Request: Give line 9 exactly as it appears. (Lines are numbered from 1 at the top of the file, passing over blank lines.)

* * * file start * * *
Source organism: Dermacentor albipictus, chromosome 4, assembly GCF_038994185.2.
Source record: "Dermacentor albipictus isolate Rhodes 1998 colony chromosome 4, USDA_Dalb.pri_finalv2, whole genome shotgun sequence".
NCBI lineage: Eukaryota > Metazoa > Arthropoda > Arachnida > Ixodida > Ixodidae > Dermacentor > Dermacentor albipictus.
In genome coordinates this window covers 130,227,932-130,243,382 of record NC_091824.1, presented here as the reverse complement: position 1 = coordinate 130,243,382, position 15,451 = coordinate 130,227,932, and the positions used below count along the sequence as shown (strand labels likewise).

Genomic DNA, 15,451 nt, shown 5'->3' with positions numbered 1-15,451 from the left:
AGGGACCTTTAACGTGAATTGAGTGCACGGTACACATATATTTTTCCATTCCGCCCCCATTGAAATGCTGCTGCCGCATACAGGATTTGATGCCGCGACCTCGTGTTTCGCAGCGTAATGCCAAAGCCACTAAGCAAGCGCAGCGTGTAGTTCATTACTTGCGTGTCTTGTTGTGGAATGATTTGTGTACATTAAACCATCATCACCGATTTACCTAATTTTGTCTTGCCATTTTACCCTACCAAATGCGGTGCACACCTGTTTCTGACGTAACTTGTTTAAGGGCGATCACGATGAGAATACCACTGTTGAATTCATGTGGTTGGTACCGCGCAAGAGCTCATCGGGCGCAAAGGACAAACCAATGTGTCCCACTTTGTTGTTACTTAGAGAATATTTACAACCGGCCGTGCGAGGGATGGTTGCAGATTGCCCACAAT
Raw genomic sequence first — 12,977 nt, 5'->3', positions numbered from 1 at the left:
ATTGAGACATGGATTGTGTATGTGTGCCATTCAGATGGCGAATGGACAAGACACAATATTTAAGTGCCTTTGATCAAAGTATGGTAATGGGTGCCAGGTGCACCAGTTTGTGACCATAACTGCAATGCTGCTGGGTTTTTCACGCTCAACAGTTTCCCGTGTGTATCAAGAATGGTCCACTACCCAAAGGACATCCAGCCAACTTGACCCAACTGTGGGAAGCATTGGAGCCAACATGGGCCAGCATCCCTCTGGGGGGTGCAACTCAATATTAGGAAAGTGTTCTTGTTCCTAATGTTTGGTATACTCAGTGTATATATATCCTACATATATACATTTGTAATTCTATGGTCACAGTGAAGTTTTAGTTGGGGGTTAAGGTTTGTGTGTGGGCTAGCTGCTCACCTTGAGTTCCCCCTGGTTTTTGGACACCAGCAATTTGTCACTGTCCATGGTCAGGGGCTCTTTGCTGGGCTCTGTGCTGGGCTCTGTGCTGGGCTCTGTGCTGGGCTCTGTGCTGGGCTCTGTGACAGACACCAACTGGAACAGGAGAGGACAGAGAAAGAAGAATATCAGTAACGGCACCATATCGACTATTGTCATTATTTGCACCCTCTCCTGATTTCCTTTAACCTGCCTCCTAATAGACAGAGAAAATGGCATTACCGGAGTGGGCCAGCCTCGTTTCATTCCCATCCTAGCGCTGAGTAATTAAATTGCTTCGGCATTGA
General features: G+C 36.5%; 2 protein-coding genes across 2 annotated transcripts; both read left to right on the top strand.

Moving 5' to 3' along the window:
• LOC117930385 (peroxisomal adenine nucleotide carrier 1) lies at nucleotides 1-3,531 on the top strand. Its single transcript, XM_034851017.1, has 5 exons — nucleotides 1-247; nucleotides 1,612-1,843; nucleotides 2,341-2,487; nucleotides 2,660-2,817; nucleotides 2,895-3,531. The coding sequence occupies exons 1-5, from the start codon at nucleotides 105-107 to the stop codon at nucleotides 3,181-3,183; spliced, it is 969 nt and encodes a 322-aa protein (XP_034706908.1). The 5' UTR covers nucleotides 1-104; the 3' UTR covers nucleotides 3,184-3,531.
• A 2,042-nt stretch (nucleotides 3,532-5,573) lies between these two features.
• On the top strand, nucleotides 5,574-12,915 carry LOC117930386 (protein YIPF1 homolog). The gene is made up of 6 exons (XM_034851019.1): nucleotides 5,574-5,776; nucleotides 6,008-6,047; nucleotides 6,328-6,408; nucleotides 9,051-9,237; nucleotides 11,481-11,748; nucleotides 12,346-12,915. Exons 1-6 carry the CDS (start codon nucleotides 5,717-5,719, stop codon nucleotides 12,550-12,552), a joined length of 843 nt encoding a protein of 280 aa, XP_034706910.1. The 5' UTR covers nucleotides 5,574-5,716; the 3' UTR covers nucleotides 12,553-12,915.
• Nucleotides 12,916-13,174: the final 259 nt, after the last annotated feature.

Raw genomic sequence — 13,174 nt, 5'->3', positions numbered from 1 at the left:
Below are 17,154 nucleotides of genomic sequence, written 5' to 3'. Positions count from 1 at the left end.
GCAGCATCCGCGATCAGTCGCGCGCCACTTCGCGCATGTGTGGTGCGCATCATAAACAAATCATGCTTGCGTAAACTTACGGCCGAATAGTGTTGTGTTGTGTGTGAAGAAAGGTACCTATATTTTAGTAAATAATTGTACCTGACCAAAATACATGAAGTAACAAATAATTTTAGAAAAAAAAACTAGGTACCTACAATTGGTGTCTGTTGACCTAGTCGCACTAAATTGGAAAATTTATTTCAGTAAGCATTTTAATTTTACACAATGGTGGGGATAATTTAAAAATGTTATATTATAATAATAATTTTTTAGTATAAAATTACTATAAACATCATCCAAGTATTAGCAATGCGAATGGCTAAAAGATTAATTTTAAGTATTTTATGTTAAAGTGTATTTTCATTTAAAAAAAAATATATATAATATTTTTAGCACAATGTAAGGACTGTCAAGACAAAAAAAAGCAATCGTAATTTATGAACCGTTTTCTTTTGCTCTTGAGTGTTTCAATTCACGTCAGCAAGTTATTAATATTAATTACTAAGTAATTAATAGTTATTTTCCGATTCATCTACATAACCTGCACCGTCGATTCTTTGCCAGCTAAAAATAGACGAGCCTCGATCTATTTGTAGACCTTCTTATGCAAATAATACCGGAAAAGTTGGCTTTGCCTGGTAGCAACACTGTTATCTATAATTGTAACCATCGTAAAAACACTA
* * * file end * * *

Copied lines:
General features: G+C 36.5%; 2 protein-coding genes across 2 annotated transcripts; both read left to right on the top strand.